Place attachment and post-disaster decision-making in a second home context: A conceptual framework

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Abstract

As a result of global climate change, natural disasters are becoming more common. However, to date, there has been almost no discussion on second homeowners and disasters, even though second homes are often found in areas that are more prone to natural hazards, i.e. mountainous and coastal regions. In order to develop suitable disaster planning, it is necessary to understand how the impacted individuals respond to disasters. To address this issue, this work presents a conceptual framework that emphasises the importance of place attachment to the post-disaster decision-making process of second homeowners. Due to the absence of literature on this specific topic as well as on second homes and disasters in general, a comprehensive review of the literature from a variety of fields, including tourism, environmental psychology, housing studies, and disaster studies, has been utilized to develop this framework. The resulting framework highlights the centrality of place attachment in this process with its interactions with risk awareness and external factors resulting in three potential final decisions: relocate, return, or return and adapt. As second homeowners can be an integral part of the local and regional economy, an understanding of this process is essential to ensure they are adequately supported post-disaster.
Original languageEnglish
Number of pages14
JournalCurrent Issues in Tourism
DOIs
Publication statusPublished - 1 Apr 2019

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second home
conceptual framework
disaster
decision making
homeowner
environmental psychology
coastal region
regional economy
local economy
natural hazard
natural disaster
Conceptual framework
Place attachment
Decision making
Disaster
decision-making process
global climate
climate change
tourism
Tourism

Cite this

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title = "Place attachment and post-disaster decision-making in a second home context: A conceptual framework",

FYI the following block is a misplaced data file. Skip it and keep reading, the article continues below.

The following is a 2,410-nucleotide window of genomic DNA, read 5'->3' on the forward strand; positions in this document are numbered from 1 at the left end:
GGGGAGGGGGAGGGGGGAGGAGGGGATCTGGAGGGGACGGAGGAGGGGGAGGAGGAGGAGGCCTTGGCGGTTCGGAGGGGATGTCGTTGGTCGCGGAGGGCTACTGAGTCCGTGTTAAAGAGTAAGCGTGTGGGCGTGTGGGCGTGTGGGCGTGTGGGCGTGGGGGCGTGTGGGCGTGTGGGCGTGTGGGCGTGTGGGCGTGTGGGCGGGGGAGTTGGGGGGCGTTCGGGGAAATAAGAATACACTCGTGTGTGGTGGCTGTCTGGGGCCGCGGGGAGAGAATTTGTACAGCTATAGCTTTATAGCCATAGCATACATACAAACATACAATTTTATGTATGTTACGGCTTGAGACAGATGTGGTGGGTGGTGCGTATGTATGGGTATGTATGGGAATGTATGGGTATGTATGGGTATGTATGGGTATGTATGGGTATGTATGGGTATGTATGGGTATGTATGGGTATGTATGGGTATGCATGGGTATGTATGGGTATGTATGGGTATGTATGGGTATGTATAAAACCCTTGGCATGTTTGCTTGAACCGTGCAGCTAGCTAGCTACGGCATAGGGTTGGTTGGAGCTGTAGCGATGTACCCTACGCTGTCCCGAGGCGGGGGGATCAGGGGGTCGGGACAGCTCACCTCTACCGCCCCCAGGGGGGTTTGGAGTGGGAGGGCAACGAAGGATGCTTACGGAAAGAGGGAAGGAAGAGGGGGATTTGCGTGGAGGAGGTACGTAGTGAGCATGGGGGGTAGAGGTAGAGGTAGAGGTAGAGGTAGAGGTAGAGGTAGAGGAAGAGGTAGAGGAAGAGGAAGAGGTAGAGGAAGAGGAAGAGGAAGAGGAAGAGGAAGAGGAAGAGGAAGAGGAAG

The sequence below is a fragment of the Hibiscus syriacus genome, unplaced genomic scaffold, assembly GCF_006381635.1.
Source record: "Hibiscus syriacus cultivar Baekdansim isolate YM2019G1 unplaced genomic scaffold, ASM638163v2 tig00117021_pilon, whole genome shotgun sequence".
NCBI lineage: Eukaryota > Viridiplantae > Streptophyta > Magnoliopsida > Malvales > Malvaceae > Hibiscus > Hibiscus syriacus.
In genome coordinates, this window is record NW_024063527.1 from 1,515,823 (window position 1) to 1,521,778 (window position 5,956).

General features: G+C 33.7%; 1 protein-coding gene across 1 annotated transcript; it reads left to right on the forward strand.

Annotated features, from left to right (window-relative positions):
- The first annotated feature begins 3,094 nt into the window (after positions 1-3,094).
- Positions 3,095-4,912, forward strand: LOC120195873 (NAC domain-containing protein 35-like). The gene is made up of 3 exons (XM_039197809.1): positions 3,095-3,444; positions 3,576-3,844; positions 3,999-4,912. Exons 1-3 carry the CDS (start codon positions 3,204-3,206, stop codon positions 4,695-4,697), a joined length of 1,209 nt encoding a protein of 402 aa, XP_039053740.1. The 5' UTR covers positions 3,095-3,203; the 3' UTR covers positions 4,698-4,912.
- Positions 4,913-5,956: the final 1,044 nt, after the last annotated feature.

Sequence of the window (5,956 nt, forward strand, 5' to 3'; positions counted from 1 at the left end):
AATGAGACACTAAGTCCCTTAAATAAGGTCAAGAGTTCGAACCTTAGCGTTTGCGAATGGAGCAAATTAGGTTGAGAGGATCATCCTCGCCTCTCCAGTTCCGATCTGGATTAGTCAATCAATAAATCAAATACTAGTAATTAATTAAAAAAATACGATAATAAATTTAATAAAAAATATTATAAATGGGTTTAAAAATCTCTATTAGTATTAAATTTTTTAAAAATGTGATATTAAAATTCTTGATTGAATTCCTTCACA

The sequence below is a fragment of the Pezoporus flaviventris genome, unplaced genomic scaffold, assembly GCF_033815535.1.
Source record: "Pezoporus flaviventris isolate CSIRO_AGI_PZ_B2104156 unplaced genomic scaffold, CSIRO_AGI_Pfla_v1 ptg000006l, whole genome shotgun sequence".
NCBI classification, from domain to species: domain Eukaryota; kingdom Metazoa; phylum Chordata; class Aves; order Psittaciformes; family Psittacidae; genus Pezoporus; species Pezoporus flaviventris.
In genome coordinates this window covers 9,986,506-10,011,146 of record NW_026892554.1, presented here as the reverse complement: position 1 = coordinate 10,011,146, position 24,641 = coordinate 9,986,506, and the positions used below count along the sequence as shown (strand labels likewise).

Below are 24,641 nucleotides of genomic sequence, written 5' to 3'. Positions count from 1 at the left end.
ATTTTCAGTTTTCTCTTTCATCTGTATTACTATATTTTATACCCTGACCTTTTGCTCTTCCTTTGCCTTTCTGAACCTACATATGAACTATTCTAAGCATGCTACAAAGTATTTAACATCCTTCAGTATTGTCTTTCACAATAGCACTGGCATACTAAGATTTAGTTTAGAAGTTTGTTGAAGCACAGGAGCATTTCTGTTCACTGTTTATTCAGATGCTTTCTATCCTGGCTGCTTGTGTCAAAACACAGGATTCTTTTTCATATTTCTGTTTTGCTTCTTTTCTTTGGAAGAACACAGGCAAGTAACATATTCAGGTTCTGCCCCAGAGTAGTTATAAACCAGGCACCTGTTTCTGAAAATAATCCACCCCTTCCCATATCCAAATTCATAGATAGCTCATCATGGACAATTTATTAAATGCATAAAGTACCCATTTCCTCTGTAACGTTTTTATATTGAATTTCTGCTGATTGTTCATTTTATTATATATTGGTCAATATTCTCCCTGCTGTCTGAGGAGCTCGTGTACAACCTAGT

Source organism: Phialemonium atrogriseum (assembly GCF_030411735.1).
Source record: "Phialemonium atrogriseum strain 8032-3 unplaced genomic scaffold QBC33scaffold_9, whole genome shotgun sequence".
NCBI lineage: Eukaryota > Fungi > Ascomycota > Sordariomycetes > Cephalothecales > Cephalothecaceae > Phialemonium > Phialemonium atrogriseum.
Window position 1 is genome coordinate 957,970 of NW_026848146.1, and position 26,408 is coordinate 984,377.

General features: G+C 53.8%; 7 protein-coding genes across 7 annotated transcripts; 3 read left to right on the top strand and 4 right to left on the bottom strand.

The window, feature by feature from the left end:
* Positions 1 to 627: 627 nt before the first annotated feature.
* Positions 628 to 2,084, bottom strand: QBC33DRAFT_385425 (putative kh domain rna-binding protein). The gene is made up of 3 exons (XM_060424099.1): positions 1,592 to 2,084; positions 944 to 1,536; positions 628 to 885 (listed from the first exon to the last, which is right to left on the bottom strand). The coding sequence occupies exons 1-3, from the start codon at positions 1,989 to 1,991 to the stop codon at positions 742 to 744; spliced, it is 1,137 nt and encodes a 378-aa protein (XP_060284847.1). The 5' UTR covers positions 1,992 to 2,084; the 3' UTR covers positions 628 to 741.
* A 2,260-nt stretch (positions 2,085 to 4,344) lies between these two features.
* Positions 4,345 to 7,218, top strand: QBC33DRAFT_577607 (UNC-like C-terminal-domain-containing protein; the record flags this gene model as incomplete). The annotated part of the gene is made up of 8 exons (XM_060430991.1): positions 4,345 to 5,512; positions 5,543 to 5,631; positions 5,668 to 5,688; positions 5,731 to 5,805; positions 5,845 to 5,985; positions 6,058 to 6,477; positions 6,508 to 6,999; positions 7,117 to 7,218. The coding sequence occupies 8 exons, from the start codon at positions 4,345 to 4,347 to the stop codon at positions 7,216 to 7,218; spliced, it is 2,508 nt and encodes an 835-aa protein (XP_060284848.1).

abstract = "As a result of global climate change, natural disasters are becoming more common. However, to date, there has been almost no discussion on second homeowners and disasters, even though second homes are often found in areas that are more prone to natural hazards, i.e. mountainous and coastal regions. In order to develop suitable disaster planning, it is necessary to understand how the impacted individuals respond to disasters. To address this issue, this work presents a conceptual framework that emphasises the importance of place attachment to the post-disaster decision-making process of second homeowners. Due to the absence of literature on this specific topic as well as on second homes and disasters in general, a comprehensive review of the literature from a variety of fields, including tourism, environmental psychology, housing studies, and disaster studies, has been utilized to develop this framework. The resulting framework highlights the centrality of place attachment in this process with its interactions with risk awareness and external factors resulting in three potential final decisions: relocate, return, or return and adapt. As second homeowners can be an integral part of the local and regional economy, an understanding of this process is essential to ensure they are adequately supported post-disaster.",
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AB - As a result of global climate change, natural disasters are becoming more common. However, to date, there has been almost no discussion on second homeowners and disasters, even though second homes are often found in areas that are more prone to natural hazards, i.e. mountainous and coastal regions. In order to develop suitable disaster planning, it is necessary to understand how the impacted individuals respond to disasters. To address this issue, this work presents a conceptual framework that emphasises the importance of place attachment to the post-disaster decision-making process of second homeowners. Due to the absence of literature on this specific topic as well as on second homes and disasters in general, a comprehensive review of the literature from a variety of fields, including tourism, environmental psychology, housing studies, and disaster studies, has been utilized to develop this framework. The resulting framework highlights the centrality of place attachment in this process with its interactions with risk awareness and external factors resulting in three potential final decisions: relocate, return, or return and adapt. As second homeowners can be an integral part of the local and regional economy, an understanding of this process is essential to ensure they are adequately supported post-disaster.

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